The Twitter investors Elon Musk hopes to keep may not want to stay
Elon Musk said Thursday -- and later backed it up with a tweet -- that he wants to retain as many of Twitter Inc.’s shareholders as possible.
Elon Musk said Thursday -- and later backed it up with a tweet -- that he wants to retain as many of Twitter Inc.'s shareholders as possible if he's successful in his bid to take the social-media network private. First, he might have to persuade them to accept his offer.
“I should also say the intent is to retain as many shareholders as is allowed by the law in a private company, which I think is around 2,000 or so,” Musk said at a TED event in Vancouver. “We'll try to bring along as many shareholders as we're allowed to.”
As Musk alluded to, U.S. regulators place limits on how many shareholders a private company can have before it's required to release the same sort of financial information that public companies have to make available. While Musk was right that the baseline number is 2,000, it drops to 500 if the shareholders don't count as accredited investors, or high-net-worth holders that would allow the company to avoid some reporting requirements.
With a shareholder roster that includes everyone from its own founder to the biggest institutional investors and an army of retail investors, there are a lot of people who could take Musk up on his offer -- either to buy their shares for $54.20 apiece in all cash, or to roll over their stakes into a newly private Twitter.
Some of them are already weighing in on the potential deal, and using Musk's own preferred form of communication to do so.
Ross Gerber is co-founder and president at Gerber Kawasaki Wealth and Investment Management, which owns more than 9,000 shares in the company, according to the company's latest filings with the SEC. He tweeted Thursday:
“Lots to unpack here,” Gerber said in a message to Bloomberg News. “Shake-up is well needed. Offer is low and no shareholders will take it. Elon is being opportunistic as Twitter management is weak.”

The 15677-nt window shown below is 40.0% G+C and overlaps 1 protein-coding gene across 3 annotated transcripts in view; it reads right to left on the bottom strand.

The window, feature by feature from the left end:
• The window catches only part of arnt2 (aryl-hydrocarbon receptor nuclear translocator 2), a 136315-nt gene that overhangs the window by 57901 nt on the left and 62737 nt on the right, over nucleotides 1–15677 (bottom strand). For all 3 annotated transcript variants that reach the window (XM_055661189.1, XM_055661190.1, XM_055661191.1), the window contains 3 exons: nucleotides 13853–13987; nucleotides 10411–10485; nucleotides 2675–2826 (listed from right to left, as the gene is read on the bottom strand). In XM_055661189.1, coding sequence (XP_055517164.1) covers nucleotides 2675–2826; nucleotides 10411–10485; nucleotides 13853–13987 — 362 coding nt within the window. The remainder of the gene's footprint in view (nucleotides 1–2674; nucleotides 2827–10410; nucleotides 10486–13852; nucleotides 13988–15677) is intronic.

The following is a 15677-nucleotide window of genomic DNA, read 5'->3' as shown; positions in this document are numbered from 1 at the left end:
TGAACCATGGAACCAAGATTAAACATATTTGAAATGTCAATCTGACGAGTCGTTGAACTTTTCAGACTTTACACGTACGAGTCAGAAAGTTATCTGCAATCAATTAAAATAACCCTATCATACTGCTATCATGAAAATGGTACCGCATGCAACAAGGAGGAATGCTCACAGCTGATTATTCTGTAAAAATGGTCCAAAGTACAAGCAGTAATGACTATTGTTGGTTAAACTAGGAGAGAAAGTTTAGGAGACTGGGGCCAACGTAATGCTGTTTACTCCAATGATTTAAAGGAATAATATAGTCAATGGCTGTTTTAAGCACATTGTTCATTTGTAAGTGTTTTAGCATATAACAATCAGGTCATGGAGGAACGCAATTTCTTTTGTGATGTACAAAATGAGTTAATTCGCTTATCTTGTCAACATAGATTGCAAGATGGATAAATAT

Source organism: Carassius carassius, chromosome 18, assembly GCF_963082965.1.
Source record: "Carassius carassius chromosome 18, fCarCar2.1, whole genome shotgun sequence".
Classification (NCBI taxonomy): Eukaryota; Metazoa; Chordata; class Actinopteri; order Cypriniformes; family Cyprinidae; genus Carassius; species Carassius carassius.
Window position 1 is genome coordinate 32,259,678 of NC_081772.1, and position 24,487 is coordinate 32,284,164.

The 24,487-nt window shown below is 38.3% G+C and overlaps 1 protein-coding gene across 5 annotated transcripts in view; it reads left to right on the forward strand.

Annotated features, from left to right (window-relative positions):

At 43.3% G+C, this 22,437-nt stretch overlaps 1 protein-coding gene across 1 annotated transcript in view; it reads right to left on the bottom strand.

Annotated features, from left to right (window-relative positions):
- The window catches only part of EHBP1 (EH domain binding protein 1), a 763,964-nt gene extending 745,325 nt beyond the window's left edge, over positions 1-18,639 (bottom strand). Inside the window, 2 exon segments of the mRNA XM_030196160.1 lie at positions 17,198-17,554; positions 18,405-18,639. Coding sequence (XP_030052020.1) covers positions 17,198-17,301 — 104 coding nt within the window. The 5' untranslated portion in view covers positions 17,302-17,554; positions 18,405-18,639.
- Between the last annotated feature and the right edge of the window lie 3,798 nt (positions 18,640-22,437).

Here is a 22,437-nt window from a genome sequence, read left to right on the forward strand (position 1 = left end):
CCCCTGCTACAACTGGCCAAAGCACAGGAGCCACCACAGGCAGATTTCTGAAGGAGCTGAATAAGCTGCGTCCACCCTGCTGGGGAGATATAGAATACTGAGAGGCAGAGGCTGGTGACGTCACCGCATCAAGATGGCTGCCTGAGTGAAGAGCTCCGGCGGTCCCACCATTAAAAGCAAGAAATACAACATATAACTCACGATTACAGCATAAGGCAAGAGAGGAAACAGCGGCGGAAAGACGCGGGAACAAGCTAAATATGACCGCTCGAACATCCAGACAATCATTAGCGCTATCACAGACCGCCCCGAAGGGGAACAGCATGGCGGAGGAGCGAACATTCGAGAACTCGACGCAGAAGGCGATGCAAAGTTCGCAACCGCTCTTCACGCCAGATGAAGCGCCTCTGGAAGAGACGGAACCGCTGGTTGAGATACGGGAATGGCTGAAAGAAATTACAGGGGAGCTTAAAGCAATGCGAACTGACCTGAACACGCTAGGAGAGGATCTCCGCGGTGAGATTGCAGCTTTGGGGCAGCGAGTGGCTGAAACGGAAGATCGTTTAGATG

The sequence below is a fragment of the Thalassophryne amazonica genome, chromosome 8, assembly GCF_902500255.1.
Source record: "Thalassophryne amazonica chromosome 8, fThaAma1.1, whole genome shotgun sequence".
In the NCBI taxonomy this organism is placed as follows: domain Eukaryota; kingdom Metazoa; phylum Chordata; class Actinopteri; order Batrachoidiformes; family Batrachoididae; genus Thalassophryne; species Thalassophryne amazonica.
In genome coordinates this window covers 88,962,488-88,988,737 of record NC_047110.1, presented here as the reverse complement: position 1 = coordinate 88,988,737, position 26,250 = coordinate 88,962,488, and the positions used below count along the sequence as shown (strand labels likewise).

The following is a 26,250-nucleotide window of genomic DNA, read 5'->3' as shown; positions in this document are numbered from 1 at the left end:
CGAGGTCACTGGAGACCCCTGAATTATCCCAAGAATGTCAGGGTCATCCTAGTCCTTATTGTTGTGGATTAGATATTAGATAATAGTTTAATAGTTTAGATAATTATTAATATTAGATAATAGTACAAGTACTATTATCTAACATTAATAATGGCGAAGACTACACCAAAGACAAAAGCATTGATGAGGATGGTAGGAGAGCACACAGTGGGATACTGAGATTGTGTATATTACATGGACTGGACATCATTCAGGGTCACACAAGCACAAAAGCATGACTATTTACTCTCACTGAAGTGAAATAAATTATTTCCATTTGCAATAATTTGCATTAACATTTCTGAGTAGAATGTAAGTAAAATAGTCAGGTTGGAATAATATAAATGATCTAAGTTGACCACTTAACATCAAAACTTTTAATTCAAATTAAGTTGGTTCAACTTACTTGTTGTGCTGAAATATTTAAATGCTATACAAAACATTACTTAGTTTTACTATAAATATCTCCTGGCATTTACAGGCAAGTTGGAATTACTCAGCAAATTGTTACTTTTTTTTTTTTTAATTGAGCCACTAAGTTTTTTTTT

The potential take-private deal would value the company at roughly $43 billion. Twitter shares closed Thursday at $45.08, giving the company a market value of $36 billion.
Saudi Prince Alwaleed bin Talal, chairman of the board at Kingdom Holding Company, was one of Twitter's largest investors to weigh in. He rejected the low-ball bid in a tweet.
Jonathan Boyar, managing director at Boyar Value Group, which owns more than 38,000 shares in the social-media platform with a rough valuation of $1.75 million, said that everything Musk does is unconventional.
“We have no idea what his true intentions for Twitter really are,” Boyar said in an interview. “Regardless, his interest in the company reinforces our view on the value of the platform and user base, and how it has been mismanaged for years.
“With no controlling shareholder and major activist investors as shareholders, if the company does not execute, Twitter's days as an independent company are probably numbered,” he added.
Even away from actual investors (or at least publicly known ones), the bid was a hot topic of conversation. The term “Twitter stock” was the number one searched phrase, according to Google trends data.
Tweets about the prospective takeover from NFL Super Bowl champion Tom Brady to billionaire Mark Cuban were among those that caught fire.
Dallas Mavericks owner Cuban noted the bid for the social platform has essentially opened the flood gates for all of the tech giants.
Cuban said he thinks big technology companies from Google to Facebook are checking with their antitrust lawyers to see what the likelihood of regulatory approval would look like. And in the event Twitter rejects the $54.20 proposal and Musk sells his shares, Cuban said at least one of the tech giants would have a clear path to a successful acquisition.
Musk, in the time since the initial proposal, made his first public comments Thursday about the big deal expressing doubt if the bid will ultimately go through.
“I am not sure that I will actually be able to acquire it,” the billionaire entrepreneur said at a TED event in Vancouver. The offer is intended to create “an inclusive arena for free speech,” not as a way to make money, he said.